by Wilson A. Llerena, MS, LGMFT
February 27, 2020
The initial thoughts and feelings when entering couple therapy are usually the same: “I hope this works” or “How can this stranger help me?” Most individuals experience great anxiety in response to the sense of the unknown and the vagueness of the therapeutic process. You are betting on your relationship without a clear idea about what the odds are. By exploring the myths associated with therapy, the hope is that your fears will be alleviated and the benefits of the process will be highlighted.
Myth #1: Couple therapy is for people with serious relationship problems or for “crazy” people.
Closer to the truth: While some seek couple therapy to deal with very serious problems in their relationships, others simply don’t see eye-to-eye on a specific issue and need help navigating that. Some couples even come to therapy as a proactive measure and are quite happy in their relationship! The therapist’s role is to be a guide for the couple and help each partner assess what they want in their relationship. The role of a Licensed Marriage and Family Therapist, like all our therapists at the RCC, is to focus on the relationship process, rather than on the content. Therapists pay close attention to the interactional patterns between partners, suggesting ways to interrupt cycles of negative interaction and how to create positive ones. Treating underlying mental health issues, such as severe clinical depression and anxiety may be coordinated with a concurrent psychiatrist and individual therapist referral, in order to ensure the most effective treatment for the couple unit.
Myth #2: The couple therapist will just tell us to break up.
Closer to the truth: Sometimes couples will ask things like, “Can our relationship be saved?” or “Do you think that our relationship should end?” The therapist should never decide the fate of a couple. There is always the risk that attending therapy will speed up the trajectory that the relationship may already be on. There may be times where conversations traverse very difficult topics and emotions get heated, but a therapist helps each partner work through this in a healthy way, communicating in ways that allows both partners to feel validated and secure in their relationship. The goal of couple therapy is to create healthy, working dynamics between partners that serve them well outside of the therapy room during arguments or difficult circumstances. The therapist will go through your options in your relationship to help you explore and decide what is best for you and your partner. Couples who are committed to positive changes and to their relationships often do very well in implementing those changes through the therapeutic process.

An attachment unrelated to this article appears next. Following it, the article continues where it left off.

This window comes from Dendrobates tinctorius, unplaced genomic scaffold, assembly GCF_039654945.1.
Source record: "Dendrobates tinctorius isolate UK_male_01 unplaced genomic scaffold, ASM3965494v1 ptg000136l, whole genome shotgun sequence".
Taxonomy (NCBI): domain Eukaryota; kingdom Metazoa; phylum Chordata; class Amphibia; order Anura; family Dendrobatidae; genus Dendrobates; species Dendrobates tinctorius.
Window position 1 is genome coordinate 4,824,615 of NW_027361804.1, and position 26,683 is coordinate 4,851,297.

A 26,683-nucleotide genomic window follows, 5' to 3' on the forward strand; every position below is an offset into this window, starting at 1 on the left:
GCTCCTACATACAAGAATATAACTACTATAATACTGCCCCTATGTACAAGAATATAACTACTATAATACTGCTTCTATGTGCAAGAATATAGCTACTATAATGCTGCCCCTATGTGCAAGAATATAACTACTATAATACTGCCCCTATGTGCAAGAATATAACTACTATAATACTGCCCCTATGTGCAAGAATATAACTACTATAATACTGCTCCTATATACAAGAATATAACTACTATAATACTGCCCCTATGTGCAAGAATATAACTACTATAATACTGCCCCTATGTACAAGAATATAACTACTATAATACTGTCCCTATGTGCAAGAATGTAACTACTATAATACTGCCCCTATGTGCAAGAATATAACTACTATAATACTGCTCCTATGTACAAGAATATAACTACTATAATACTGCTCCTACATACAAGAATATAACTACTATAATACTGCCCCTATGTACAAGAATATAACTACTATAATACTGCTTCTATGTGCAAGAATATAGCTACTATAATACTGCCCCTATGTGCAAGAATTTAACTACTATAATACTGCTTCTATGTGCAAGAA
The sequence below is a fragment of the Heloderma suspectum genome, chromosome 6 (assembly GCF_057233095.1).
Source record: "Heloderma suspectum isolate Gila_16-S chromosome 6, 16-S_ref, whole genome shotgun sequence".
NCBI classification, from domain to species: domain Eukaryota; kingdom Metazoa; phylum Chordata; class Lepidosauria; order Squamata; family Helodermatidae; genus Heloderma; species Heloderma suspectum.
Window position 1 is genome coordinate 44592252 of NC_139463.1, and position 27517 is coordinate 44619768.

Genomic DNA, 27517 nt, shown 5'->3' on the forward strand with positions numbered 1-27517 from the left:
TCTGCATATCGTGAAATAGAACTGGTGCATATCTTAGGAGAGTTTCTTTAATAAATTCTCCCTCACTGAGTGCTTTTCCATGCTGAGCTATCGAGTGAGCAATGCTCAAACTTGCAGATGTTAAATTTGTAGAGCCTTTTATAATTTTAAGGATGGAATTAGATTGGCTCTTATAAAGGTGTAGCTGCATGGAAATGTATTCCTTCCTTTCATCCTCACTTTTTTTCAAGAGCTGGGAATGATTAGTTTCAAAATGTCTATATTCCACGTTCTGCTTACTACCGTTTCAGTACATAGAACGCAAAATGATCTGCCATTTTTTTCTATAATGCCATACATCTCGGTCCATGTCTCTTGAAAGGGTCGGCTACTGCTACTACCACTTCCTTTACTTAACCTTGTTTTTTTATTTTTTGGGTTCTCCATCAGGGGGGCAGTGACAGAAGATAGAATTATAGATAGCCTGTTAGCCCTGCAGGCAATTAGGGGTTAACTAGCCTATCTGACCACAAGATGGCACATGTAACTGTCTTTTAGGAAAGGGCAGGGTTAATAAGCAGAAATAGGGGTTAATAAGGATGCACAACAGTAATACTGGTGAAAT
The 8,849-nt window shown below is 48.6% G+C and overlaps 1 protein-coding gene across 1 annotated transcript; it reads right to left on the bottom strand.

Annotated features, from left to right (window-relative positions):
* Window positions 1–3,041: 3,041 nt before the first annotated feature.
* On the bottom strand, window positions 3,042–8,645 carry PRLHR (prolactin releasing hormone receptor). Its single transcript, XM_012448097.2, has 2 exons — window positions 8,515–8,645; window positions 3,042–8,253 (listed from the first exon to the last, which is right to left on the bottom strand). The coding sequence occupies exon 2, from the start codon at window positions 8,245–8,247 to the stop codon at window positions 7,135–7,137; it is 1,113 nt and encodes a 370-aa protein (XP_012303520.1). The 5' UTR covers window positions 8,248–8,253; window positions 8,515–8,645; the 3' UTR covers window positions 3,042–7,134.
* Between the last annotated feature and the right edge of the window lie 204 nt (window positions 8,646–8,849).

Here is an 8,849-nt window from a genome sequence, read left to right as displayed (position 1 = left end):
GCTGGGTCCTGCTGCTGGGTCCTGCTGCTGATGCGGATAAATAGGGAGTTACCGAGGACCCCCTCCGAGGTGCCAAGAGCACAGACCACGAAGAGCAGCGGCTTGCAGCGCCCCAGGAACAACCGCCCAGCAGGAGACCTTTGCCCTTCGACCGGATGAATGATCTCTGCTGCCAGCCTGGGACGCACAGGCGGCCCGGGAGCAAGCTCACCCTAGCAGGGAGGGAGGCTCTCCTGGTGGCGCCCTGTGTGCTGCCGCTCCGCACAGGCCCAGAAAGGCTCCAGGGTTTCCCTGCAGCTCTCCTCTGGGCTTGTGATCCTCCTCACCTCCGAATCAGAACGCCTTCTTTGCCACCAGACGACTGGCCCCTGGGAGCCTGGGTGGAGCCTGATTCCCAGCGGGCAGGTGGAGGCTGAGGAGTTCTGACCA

Myth #3: The therapist will just dig up our emotions and not actually solve any problems.
Closer to the truth: Therapy is difficult work and is not a complete science – session length and treatment goals vary from couple to couple. While you will be trusting a trained stranger (i.e., the therapist) with topics you may not have even discussed with your partner, the therapist’s role is to create a safe, non-judgmental environment for you to process your emotions in a healthy way. This may make you feel very vulnerable. But vulnerability can be powerful and by taking the risk to share it, you create opportunities for emotional intimacy to blossom, thereby strengthening your relationship. Being emotionally present and connected with your partner is a good first step to solving your relationship problems together.